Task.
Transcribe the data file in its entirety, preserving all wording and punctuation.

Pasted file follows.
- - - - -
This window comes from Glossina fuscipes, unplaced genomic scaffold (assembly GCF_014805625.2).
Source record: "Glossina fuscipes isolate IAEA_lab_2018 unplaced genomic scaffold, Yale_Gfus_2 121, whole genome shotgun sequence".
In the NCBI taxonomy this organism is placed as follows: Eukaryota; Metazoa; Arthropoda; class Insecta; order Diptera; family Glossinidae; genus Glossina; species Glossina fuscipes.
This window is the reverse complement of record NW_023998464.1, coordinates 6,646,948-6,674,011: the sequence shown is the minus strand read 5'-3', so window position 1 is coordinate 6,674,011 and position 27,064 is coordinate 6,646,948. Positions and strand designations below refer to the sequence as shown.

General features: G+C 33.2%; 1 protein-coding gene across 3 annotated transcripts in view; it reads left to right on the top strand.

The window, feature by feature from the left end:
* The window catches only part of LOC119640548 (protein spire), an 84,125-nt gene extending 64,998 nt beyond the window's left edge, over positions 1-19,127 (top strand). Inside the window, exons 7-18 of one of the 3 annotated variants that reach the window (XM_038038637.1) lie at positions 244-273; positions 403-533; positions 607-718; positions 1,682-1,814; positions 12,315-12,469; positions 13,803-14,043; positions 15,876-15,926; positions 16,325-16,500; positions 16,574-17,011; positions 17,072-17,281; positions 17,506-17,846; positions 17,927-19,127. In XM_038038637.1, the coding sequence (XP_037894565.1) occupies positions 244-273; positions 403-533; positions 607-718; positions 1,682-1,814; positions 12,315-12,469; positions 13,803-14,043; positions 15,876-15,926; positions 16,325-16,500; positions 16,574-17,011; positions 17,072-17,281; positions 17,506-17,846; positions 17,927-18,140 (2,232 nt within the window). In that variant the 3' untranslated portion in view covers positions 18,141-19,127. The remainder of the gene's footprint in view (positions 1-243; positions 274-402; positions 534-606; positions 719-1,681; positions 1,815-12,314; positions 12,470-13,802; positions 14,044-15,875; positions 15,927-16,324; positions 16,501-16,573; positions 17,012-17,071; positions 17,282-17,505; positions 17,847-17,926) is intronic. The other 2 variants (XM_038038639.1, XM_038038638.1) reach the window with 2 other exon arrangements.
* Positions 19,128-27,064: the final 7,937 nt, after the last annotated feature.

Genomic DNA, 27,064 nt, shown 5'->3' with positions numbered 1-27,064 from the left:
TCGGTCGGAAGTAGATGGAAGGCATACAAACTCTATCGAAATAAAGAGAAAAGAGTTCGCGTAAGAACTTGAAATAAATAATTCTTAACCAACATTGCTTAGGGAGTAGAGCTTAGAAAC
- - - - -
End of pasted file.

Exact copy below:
This window comes from Glossina fuscipes, unplaced genomic scaffold (assembly GCF_014805625.2).
Source record: "Glossina fuscipes isolate IAEA_lab_2018 unplaced genomic scaffold, Yale_Gfus_2 121, whole genome shotgun sequence".
In the NCBI taxonomy this organism is placed as follows: Eukaryota; Metazoa; Arthropoda; class Insecta; order Diptera; family Glossinidae; genus Glossina; species Glossina fuscipes.
This window is the reverse complement of record NW_023998464.1, coordinates 6,646,948-6,674,011: the sequence shown is the minus strand read 5'-3', so window position 1 is coordinate 6,674,011 and position 27,064 is coordinate 6,646,948. Positions and strand designations below refer to the sequence as shown.

General features: G+C 33.2%; 1 protein-coding gene across 3 annotated transcripts in view; it reads left to right on the top strand.

The window, feature by feature from the left end:
* The window catches only part of LOC119640548 (protein spire), an 84,125-nt gene extending 64,998 nt beyond the window's left edge, over positions 1-19,127 (top strand). Inside the window, exons 7-18 of one of the 3 annotated variants that reach the window (XM_038038637.1) lie at positions 244-273; positions 403-533; positions 607-718; positions 1,682-1,814; positions 12,315-12,469; positions 13,803-14,043; positions 15,876-15,926; positions 16,325-16,500; positions 16,574-17,011; positions 17,072-17,281; positions 17,506-17,846; positions 17,927-19,127. In XM_038038637.1, the coding sequence (XP_037894565.1) occupies positions 244-273; positions 403-533; positions 607-718; positions 1,682-1,814; positions 12,315-12,469; positions 13,803-14,043; positions 15,876-15,926; positions 16,325-16,500; positions 16,574-17,011; positions 17,072-17,281; positions 17,506-17,846; positions 17,927-18,140 (2,232 nt within the window). In that variant the 3' untranslated portion in view covers positions 18,141-19,127. The remainder of the gene's footprint in view (positions 1-243; positions 274-402; positions 534-606; positions 719-1,681; positions 1,815-12,314; positions 12,470-13,802; positions 14,044-15,875; positions 15,927-16,324; positions 16,501-16,573; positions 17,012-17,071; positions 17,282-17,505; positions 17,847-17,926) is intronic. The other 2 variants (XM_038038639.1, XM_038038638.1) reach the window with 2 other exon arrangements.
* Positions 19,128-27,064: the final 7,937 nt, after the last annotated feature.

Genomic DNA, 27,064 nt, shown 5'->3' with positions numbered 1-27,064 from the left:
TCGGTCGGAAGTAGATGGAAGGCATACAAACTCTATCGAAATAAAGAGAAAAGAGTTCGCGTAAGAACTTGAAATAAATAATTCTTAACCAACATTGCTTAGGGAGTAGAGCTTAGAAAC